Twitter is the weapon of choice in the social-media battleground for Andrew Brandt. He relishes the “140-character bombs” that he can tweet at will. He knows that his followers—and soon-to-be-followers—will respond if he has relevant and unique knowledge and perspective to share. More importantly, it is the “way to build your brand,” and a tool that he believes will only get bigger.

Brandt, a full-time lecturer in sports business at Wharton, shared his views on social media with high-school students during the NFL-Wharton Prep Leadership Program, a leadership and achievement recognition program for a select group of male and female athletes.

Perhaps it helps to listen to someone adept at building his own brand, and then rebranding it, and rebranding it. Before Wharton, Brandt served as vice president of the Green Bay Packers and worked as a player agent at ProServ and Woolf Associates. Now, besides his teaching work, he also is president and writer at the National Football Post website and frequent commentator on ESPN outlets.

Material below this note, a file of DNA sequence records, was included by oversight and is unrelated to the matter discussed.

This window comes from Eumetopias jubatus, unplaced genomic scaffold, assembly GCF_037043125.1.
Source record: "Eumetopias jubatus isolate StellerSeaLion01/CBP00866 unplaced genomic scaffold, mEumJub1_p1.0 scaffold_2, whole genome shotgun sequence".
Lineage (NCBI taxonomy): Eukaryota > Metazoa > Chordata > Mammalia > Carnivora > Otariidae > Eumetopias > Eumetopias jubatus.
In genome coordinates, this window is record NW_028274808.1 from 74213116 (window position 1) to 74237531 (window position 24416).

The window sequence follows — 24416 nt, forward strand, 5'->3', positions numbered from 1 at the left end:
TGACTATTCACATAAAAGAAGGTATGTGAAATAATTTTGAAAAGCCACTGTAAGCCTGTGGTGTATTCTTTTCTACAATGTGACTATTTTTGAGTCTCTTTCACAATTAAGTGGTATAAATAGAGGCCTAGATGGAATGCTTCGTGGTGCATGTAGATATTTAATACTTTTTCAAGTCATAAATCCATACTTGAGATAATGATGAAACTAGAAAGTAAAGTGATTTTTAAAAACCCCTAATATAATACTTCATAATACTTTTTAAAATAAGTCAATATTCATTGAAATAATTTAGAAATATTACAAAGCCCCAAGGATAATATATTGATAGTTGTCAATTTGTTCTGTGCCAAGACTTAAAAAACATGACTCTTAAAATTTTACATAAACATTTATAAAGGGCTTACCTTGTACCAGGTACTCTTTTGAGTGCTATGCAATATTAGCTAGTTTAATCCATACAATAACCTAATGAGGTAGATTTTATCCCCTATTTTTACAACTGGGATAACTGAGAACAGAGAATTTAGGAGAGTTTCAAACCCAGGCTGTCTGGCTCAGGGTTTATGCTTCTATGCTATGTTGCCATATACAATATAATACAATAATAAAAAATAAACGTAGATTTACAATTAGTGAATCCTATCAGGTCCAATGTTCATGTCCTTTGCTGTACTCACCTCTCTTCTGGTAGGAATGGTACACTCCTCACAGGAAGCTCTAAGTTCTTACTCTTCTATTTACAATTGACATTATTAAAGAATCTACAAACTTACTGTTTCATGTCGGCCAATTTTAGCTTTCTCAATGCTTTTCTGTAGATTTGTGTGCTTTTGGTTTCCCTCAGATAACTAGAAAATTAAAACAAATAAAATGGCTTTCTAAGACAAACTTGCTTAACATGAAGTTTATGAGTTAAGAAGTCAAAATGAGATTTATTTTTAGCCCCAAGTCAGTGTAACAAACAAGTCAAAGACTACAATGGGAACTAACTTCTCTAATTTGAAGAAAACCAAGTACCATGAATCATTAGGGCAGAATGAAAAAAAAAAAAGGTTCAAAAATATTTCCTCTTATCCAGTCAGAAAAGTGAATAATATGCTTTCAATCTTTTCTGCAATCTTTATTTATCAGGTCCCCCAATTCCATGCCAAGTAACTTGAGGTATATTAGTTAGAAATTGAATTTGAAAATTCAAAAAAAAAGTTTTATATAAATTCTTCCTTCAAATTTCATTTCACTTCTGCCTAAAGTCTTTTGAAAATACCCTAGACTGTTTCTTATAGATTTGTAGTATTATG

Brandt gave a heavy dose of admonition to balance his enthusiasm for Twitter. He held up NFL running backs Arian Foster and Rashard Mendenhall, who posted about a hamstring injury and Bin Laden, respectively, and found themselves in hot water for doing so.

The urge is to “just tweet it out” and promote yourself through this powerful and direct communication tool, but Brandt suggested to the students that they always reread and edit each tweet, considering it more like an old-fashioned letter or email. Yet a tweet is bigger; it’s “universal,” he warned.

“Everyone can see it,” he said, even if you delete it five seconds after you send it.

The attendees at the NFL-Wharton Prep Leadership Program also ought to remember that they do not just represent themselves on social media; they represent their parents, schools and, when they’re older, their employers.

Thirty-six students participated in the NFL-Wharton Prep Leadership Program on Wharton’s Philadelphia campus from June 25 to 27. Organized by the Wharton Sports Business Initiative, the workshop provided leadership training and instruction from Wharton professors, current and former student athletes, and NFL executives.